It had been a good, brief visit to Bristol, but we were eager to get to our next home, in Selsley, a village of around 175 houses, a church and one pub, approximately 2 miles (3.2 km) south of Stroud.
After breakfast near our hotel, we checked out and waited for our ride for the 35+ miles (56 km) from Bristol to Selsley. Fortunately, the owners of the garden apartment we will occupy for the next three months could provide the transportation at a much better value than train or bus. And as our ride pulled up, we were greeted by Jennifer, the cheerful property-owner of the apartment.
It didn’t take too long to get out of the city and into the hilly, green and predominantly rural landscape. We passed through small hamlets and villages with old, stone buildings and homes. Long idle wool mills stand along the stream that runs near the road, many having been turned into workplaces or flats.
We soon turned into the drive and through the iron gates of “Tythings”, the name of the traditional-style stone house and the location of our new home. Jennifer showed us around back, through the beautiful garden to our little ground-level apartment.
Shortly after our arrival we were sitting in our sunroom overlooking the garden when a young man came up to the open window and politely introduced himself as Ethan. The eldest son of Jennifer and Nick (who works in London during the week), Ethan is a talented, articulate and intelligent 11 year-old.
As we were speaking with Ethan, a small red-headed boy zoomed past in the background, and we soon found out that he was Ethan’s brother Peter, a four year-old bundle of energy and mischief. He was currently busy throwing a well chewed and now-deflated rugby ball for “Winter” the family dog. As I was asking Peter about the dog’s name, I was corrected for saying Winter (win-tur) when his name is Winter (win-tah).
We have been included in a couple of family events as well, such as attending Ethan’s school production of “Seussical the Musical”, where he had a leading role. The entire performance was well done and much fun. On the 4th of July, Jennifer, an American, hosted a picnic complete with fried chicken, BBQ ribs, potato salad and corn on the cob, and delicious blueberry pie. Several family friends, and their children attended and one gentleman even brought fireworks (usually reserved for Guy Fawkes Day) and briefly alarmed the neighbors and the family dog Winter.
Located high on the edge of the Selsley Common, our views through the trees ringing the garden are wonderful. Looking out over the cows in the pasture next door, you can see the villages of Kingscourt, Lightpill, Dudbridge, Ebley and over to the other “wolds” or hills, capped with the Rodborough Common and the Minchinhampton Common, among others.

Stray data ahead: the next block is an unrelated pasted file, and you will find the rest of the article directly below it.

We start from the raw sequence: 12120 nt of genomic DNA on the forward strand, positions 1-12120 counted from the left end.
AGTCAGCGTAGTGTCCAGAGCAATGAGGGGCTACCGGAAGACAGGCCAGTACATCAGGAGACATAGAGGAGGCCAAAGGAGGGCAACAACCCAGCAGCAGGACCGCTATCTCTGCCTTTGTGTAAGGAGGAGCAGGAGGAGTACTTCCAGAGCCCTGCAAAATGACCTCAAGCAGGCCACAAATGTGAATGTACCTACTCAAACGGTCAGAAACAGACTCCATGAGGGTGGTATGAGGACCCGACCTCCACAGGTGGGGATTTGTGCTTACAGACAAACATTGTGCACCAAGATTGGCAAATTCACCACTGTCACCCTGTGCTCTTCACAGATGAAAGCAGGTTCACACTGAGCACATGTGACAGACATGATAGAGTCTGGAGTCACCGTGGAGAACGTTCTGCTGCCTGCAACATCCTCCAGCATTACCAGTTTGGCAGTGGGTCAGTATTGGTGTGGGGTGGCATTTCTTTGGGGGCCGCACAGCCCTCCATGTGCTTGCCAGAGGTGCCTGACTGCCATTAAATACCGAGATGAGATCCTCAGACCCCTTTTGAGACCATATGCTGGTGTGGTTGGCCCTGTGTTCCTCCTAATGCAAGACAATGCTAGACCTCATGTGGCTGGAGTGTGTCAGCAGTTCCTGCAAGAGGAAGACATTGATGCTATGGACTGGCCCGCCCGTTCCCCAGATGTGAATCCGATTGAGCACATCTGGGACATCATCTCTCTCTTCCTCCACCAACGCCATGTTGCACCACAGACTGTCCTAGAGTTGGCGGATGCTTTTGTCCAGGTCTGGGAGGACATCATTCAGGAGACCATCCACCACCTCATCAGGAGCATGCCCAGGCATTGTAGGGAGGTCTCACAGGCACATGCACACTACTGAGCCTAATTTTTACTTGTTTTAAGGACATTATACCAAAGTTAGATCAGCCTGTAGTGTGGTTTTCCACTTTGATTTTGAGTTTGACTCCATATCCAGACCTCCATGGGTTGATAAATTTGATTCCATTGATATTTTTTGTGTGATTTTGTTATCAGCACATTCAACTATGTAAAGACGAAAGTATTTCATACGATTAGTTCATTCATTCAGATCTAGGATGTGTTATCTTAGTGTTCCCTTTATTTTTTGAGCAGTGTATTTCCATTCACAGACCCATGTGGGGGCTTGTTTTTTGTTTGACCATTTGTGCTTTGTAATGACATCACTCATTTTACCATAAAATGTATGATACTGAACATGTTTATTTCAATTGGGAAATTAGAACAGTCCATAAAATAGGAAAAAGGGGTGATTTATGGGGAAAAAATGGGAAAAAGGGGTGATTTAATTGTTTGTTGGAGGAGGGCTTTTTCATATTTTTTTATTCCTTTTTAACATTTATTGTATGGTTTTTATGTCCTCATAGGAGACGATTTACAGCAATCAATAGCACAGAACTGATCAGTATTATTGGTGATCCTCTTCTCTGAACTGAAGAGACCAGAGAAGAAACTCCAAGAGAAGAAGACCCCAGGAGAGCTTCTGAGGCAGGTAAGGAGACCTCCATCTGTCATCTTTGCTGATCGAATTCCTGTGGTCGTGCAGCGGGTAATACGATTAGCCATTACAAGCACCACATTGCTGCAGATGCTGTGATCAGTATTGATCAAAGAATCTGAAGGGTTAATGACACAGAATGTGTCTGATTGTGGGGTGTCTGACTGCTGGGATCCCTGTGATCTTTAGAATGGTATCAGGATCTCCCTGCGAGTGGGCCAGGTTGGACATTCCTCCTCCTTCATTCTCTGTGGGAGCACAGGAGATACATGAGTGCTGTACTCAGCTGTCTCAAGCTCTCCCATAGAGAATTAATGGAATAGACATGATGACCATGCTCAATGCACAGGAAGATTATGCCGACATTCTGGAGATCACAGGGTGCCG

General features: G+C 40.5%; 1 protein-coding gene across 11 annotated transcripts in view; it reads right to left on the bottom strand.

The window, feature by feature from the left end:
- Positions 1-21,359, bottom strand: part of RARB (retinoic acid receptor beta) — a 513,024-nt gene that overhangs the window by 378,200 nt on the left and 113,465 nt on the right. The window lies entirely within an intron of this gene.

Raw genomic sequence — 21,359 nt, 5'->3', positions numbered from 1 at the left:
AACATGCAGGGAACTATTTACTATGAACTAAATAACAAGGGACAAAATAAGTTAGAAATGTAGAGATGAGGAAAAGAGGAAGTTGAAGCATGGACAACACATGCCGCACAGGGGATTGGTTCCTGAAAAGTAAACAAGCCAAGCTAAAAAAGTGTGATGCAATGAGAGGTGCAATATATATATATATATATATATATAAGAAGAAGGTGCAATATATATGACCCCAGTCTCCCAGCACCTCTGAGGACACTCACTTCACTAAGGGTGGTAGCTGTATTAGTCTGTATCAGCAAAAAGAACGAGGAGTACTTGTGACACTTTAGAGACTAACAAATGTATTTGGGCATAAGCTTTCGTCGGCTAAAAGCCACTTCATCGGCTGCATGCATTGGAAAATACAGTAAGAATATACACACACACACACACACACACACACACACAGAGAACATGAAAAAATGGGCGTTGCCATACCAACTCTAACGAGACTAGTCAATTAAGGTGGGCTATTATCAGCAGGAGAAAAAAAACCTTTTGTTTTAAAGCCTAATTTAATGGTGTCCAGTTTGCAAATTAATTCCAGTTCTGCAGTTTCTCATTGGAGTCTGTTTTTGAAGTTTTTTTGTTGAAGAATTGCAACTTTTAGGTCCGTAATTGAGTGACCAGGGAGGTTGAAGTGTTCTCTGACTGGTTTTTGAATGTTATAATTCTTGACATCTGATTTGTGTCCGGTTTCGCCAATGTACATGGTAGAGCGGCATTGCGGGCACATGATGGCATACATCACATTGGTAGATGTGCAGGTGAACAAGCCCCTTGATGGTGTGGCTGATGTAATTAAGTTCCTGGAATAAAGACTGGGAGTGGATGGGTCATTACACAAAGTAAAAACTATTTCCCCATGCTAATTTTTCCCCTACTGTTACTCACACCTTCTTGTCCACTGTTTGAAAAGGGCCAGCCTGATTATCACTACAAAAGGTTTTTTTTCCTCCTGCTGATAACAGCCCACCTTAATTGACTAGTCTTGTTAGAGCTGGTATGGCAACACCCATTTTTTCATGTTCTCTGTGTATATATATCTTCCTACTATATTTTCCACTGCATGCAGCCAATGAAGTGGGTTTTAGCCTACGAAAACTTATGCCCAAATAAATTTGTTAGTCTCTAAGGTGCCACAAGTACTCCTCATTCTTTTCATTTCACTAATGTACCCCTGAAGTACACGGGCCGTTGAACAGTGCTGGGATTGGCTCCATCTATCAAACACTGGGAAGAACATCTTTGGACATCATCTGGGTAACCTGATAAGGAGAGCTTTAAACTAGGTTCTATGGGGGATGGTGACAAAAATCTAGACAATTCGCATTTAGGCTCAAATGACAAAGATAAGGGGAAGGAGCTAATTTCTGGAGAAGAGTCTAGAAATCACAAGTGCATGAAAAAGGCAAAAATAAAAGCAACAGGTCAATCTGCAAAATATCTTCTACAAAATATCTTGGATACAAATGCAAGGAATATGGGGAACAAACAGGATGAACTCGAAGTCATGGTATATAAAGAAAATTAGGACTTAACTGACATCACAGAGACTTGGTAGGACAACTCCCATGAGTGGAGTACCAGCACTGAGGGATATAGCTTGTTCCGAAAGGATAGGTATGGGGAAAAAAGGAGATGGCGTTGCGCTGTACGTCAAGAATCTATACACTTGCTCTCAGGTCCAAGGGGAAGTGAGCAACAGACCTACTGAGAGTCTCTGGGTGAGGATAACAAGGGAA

Interestingly, the commons of this area are designated biological and geological Sites of Special Scientific Interest (SSSI) in Gloucestershire as well as being in the Cotswold Area of Outstanding Natural Beauty (AONB). They are large open expanses and rich biological habitats overlying bedrock of Jurassic (200–145 million years ago) limestone and covered with native grasses and wildflowers. During the summer, cattle roam freely as locals exercise traditional grazing right, often causing traffic issues or disruptions to golf games in Minchinhampton.
The unobstructed views from the Commons are incredible. Here on the Selsley Common, we are at the edge of the Cotswold escarpment with wonderful views over the valley of the River Severn and Malvern Hills into Wales.
As we are well up on the wold, the town with all its shops, restaurants, and supermarkets is downhill. While that may sound OK, it must be remembered that once the backpacks and shopping bags are filled, it can be over two miles back home, and the last almost half-mile is up a steep hill. Of course, for now, we don’t have a car, so initially most of the trips into town involved shopping at the nearest supermarket to stock our pantry.
But, we came to the Cotswolds to walk, and not just to the supermarket and back. As I’ve explained to some, when we arrive at a new place, after taking care of the essentials, i.e. food, wine, TI (tourist information), we spiral around the block and then outward. So, after we made a turn through town, we made our way onto the Selsley commons and a few of the countless public footpaths that crisscross the countryside. We made our way to and through hamlets and villages, over the commons, through woods, and down lanes that have been walked for hundreds of years.
The footpaths are well marked and the hills are steep, the countryside is beautiful and the weather has been good. Once again we have landed in a good place, . We have only scratched the surface of this friendly, diverse area … this is going to be fun.